Another hidden treasure here in Los Angeles is the UCLA Hannah Carter Japanese Garden, located less than a mile north of campus on Bellagio Road in the residential neighborhood of Bel Air.
I've lived in Los Angeles off and on since age 7 - and have driven within a few blocks of this location hundreds, perhaps thousands, of times. Like most people, including the vast majority of UCLA students and alumni, I never even knew it was there.
The UCLA Japanese Garden is in the secluded and tony residential neighborhood of Bel Air. The Garden is part of a former estate
During the first week of January, I took an hour around noon to see what the Garden was all about. This is the entrance off their micro parking lot. There is no street parking, so again - reservations are a must (and they do have someone at the entrance who checks). Oh, and admission is free.
Wow. I was impressed! There were beautiful streams, waterfalls, pathways, trees, rocks, and ferns. As the only other person there was doing some sort of maintenance for the University, I had the entire garden to myself - which actually felt a little weird. To me, that one of the few negatives of this Garden.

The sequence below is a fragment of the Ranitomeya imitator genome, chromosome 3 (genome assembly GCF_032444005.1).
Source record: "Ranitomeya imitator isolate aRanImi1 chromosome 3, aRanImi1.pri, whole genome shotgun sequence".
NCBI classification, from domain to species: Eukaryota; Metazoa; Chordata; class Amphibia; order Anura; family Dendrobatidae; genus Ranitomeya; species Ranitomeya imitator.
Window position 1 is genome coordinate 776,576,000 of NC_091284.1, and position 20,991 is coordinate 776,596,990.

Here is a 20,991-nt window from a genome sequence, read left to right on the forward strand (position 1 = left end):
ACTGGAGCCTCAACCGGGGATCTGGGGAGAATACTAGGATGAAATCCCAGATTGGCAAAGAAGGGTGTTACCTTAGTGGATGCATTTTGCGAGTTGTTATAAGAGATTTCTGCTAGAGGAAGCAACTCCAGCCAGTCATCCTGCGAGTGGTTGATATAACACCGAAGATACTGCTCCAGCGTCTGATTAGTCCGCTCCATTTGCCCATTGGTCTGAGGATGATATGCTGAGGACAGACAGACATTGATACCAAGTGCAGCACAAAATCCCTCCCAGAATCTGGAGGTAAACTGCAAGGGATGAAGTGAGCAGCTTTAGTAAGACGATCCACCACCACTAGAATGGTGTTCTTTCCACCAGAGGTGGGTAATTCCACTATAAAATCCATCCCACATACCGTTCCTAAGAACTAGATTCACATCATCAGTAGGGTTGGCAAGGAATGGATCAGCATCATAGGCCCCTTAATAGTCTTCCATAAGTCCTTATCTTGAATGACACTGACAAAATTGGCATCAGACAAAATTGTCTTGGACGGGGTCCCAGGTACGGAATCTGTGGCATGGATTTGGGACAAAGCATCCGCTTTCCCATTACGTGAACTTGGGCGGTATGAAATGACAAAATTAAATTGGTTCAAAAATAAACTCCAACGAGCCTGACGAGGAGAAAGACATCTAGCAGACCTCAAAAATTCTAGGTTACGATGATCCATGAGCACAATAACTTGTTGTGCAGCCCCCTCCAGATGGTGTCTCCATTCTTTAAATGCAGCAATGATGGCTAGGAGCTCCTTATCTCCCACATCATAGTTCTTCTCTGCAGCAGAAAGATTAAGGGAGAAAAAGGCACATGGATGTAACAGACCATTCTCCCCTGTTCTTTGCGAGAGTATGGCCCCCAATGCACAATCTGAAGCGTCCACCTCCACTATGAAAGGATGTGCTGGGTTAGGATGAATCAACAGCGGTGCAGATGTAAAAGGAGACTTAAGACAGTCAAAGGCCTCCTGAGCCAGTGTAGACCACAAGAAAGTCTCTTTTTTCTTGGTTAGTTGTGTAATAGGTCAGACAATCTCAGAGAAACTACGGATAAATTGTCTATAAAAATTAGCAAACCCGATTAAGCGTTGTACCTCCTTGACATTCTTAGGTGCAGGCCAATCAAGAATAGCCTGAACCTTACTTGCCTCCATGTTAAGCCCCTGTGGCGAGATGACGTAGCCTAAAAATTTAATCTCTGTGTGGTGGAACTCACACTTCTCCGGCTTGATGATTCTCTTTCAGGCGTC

The Garden was donated to UCLA in 1965 by Edward Carter, then Chairman of the Regents of the University of California. It's style and design based on the gardens of Kyoto, Japan.
I'm sure the Garden is beautiful anytime of the year, but for me, it was especially impressive to experience this in the middle of winter. Pictured above is small ravine was filled with large ferns.
Another view from one of the pathways. Much of the Garden is built on a hillside (after all, this is Los Angeles) so if you visit, bring appropriate walking shoes.
You'll want to read over their website before making a visit: http://www.japanesegarden.ucla.edu.
For a reservation to visit, call 310 794-0320 or email email@example.com.
The Garden is only open Tuesdays, Wednesdays and Fridays from 10am-2pm. I know, a total of 12 hours a week: very limited hours. But it's a special place and I'd definitely recommend making an effort to visit sometime.